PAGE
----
ILNews

COA travels north to hear arguments

Back to TopE-mailPrintBookmark and Share

The Indiana Court of Appeals travels to Marion and South Bend this week to hear arguments in an appeal of voluntary manslaughter and criminal recklessness convictions, and a case involving a conviction of child solicitation.

The appellate court will be at Indiana Wesleyan University in Marion Tuesday to hear Jeremy D. Simpson v. State of Indiana, No. 46A04-0802-CR-103. The LaPorte Circuit case involves Jeremy Simpson's convictions of voluntary manslaughter and criminal recklessness. He argues the state failed to rebut his self-defense claim, among other issues. Chief Judge John Baker and Judges Terry Crone and Cale Bradford will hear the case at 11 a.m. in the Globe Theater on the mall in the Student Center, 4201 S. Washington St.

On Wednesday, Judges Crone and Bradford, along with Judge Michael Barnes, head to Indiana University - South Bend to hear Dustin Neff v. State of Indiana, No. 29A02-0904-CR-332. Dustin Neff was convicted of child solicitation after driving to an arranged meeting place in Hamilton County to meet who he believed was a 12-year-old girl from Georgia he spoke to online.

Neff claims there's insufficient evidence to prove the offense as charged and the state failed to prove venue in Hamilton County. Neff is a resident of Madison County. Arguments begin at 2:30 p.m. in the Dorothy & Darwin Wiekamp Hall on campus, 1700 Mishawaka Ave.

ADVERTISEMENT

Sponsored by

facebook - twitter on Facebook & Twitter

Indiana State Bar Association

Indianapolis Bar Association

Evansville Bar Association

Allen County Bar Association

Indiana Lawyer on Facebook

facebook
ADVERTISEMENT
Subscribe to Indiana Lawyer
  1. KUDOS to the Indiana Supreme Court for realizing that some bureacracies need to go to the stake. Recall what RWR said: "No government ever voluntarily reduces itself in size. Government programs, once launched, never disappear. Actually, a government bureau is the nearest thing to eternal life we'll ever see on this earth!" NOW ... what next to this rare and inspiring chopping block? Well, the Commission on Gender and Race (but not religion!?!) is way overdue. And some other Board's could be cut with a positive for State and the reputation of the Indiana judiciary.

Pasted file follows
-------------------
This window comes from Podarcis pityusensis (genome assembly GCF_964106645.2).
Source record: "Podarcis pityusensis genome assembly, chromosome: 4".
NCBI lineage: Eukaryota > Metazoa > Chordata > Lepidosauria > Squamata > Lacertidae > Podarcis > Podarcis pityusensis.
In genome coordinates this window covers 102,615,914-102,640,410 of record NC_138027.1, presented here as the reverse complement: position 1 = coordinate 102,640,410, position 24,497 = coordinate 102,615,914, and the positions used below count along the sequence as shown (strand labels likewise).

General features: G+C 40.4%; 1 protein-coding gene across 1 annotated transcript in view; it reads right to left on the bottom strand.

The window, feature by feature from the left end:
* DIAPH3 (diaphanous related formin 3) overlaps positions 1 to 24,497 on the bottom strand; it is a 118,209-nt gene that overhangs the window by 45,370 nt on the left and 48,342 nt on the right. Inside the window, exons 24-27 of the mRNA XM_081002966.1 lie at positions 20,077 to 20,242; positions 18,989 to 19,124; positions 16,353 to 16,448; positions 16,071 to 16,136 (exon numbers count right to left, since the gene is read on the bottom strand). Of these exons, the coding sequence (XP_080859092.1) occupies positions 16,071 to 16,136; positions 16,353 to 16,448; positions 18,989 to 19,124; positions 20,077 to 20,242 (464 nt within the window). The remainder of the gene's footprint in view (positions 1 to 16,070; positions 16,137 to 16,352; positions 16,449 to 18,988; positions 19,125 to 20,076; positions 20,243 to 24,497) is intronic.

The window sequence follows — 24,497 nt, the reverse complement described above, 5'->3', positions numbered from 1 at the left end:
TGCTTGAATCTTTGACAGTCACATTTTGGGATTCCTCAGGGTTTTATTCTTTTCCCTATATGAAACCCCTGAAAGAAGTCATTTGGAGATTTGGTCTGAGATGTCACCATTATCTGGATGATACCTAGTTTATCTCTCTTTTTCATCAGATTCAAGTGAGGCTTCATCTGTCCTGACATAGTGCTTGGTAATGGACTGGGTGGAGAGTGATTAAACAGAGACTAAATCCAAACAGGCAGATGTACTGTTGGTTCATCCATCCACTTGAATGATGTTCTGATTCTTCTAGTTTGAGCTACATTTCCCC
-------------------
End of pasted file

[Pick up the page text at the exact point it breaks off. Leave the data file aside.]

2. During a visit where an informant with police wears audio and video, does the video necessary have to show hand to hand transaction of money and narcotics?

  3. I will agree with that as soon as law schools stop lying to prospective students about salaries and employment opportunities in the legal profession. There is no defense to the fraudulent numbers first year salaries they post to mislead people into going to law school.

  4. The sad thing is that no fish were thrown overboard The "greenhorn" who had never fished before those 5 days was interrogated for over 4 hours by 5 officers until his statement was illicited, "I don't want to go to prison....." The truth is that these fish were measured frozen off shore and thawed on shore. The FWC (state) officer did not know fish shrink, so the only reason that these fish could be bigger was a swap. There is no difference between a 19 1/2 fish or 19 3/4 fish, short fish is short fish, the ticket was written. In addition the FWC officer testified at trial, he does not measure fish in accordance with federal law. There was a document prepared by the FWC expert that said yes, fish shrink and if these had been measured correctly they averaged over 20 inches (offshore frozen). This was a smoke and mirror prosecution.

  5. I love this, Dave! Many congrats to you! We've come a long way from studying for the bar together! :)

ADVERTISEMENT